The Personal Computer
Personal computers are now a very common item in many houses yet in 1955, there were only 250 computers in use throughout the world. In 1980, more than one million personal computers had been sold and by the mid-1980’s, this figure had risen to 30 million. How did this come about?
A computer in 1955 was very large and could not have fitted into a normal room in a normal sized house. They frequently burned out and had a tendency to attract moths into the system which short-circuited them. (Getting a computer ‘bug’ now refers back to the time when moths were a problem to the early computers).
By the mid-1960’s, the microchip was replacing the transistor. A microchip could have several transistors on it. But being smaller, it lead again to a decrease in the size of computers. By 1965, there were 20,000 computers in the world. The most famous was the IBM System/360.
The microchip also lead to computers being made that were small enough to get into the average sized room in a house. By 1970, one microchip could contain 1000 transistors on it. In 1970, a home personal computer would have cost nearly £70,000 in today’s money.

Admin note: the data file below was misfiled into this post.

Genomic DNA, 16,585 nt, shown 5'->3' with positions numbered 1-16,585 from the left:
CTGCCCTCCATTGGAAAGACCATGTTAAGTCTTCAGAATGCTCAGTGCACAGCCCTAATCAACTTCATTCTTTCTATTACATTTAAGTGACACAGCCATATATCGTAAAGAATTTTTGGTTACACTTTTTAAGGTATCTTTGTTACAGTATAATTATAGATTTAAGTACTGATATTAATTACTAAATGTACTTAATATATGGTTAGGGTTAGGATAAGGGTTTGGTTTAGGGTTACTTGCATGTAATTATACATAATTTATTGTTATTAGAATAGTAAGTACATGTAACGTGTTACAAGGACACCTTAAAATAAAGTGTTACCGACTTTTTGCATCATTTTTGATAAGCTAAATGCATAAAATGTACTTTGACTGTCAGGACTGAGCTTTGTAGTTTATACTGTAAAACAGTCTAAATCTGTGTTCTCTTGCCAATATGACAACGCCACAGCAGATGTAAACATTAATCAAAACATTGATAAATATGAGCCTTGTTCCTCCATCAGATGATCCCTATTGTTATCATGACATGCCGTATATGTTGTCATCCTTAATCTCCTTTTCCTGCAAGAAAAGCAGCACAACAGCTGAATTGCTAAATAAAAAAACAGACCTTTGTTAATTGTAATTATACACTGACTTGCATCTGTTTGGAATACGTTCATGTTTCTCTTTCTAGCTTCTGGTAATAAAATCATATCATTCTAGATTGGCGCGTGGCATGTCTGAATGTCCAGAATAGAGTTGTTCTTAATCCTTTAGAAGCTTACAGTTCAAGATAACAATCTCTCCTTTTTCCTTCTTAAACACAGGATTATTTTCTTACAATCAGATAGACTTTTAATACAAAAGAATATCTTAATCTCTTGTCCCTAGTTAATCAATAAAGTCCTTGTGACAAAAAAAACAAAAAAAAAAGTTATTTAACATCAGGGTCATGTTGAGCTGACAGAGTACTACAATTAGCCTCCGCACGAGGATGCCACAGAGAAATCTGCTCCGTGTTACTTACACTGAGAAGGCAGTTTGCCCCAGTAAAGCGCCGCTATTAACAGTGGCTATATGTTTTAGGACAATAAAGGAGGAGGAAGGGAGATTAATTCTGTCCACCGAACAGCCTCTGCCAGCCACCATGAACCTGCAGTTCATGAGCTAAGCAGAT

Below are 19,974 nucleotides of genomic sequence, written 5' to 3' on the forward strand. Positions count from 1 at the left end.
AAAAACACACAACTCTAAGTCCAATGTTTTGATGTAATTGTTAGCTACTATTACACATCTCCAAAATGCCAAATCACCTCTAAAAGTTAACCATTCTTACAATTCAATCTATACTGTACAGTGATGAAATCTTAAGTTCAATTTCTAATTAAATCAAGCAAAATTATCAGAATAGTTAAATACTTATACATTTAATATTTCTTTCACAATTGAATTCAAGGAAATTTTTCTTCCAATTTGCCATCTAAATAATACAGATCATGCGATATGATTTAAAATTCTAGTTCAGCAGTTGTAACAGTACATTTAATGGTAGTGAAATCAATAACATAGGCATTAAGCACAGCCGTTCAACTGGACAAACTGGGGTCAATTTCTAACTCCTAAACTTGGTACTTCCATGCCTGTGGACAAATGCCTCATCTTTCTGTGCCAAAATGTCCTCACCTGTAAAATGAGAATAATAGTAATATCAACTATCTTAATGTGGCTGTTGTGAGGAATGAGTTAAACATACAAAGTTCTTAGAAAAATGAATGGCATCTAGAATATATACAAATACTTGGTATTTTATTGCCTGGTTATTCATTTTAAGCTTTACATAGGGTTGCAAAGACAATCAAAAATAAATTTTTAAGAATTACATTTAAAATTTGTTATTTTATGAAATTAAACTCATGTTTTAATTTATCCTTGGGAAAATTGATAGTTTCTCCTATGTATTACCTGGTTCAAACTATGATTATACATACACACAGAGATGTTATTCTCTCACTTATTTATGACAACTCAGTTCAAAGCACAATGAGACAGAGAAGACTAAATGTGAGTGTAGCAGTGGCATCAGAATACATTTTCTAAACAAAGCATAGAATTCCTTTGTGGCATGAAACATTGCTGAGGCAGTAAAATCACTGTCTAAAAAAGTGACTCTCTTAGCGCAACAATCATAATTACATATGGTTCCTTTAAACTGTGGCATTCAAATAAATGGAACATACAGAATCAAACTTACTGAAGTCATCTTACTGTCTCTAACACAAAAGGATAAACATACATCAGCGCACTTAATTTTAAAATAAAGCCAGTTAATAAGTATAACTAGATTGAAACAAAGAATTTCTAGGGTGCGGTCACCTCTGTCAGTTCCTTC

In 1971, the microprocessor went on sale. Developed by Ted Hoff of Intel, the Intel 4004 was to revolutionise home computing. The 4004 cost just over £3000 in today’s money but by 1972, Intel had produced the 8008 which was far more powerful that the 4004 but cost a tenth of the price of the 4004. Microprocessors had a multitude of uses but they could be used at the heart of true personal computers.
In the early 1970’s personal computers were used only by hobbyists. The first ‘hobby’ personal computer was the Altair 8800 which cost just under £900 in today’s money. It had the same power as a computer of the 1950’s that cost $1 million.
In 1975, Apple Computers was founded by Steve Jobs and Steve Wozniac. Apple created the “home/personal computer” that could be used by anybody. The computer – Apple II – was launched in 1977 and was an immediate success. The personal computer was sealed in a neat plastic case, it had a keyboard, video unit and used removable floppy discs. Above all, it only cost £2400 in today’s money. The success of Apple II established Apple Computers as the main player in the field of personal computers. By 1980, there were 1 million personal computers in the world.
The personal computer moved into the world of business when Dan Bricklin created a spreadsheet program. His program – called VisiCalc – was designed for the Apple II. It went on sale in 1979 and within 4 years it had sold 700,000 copies at $250 a time.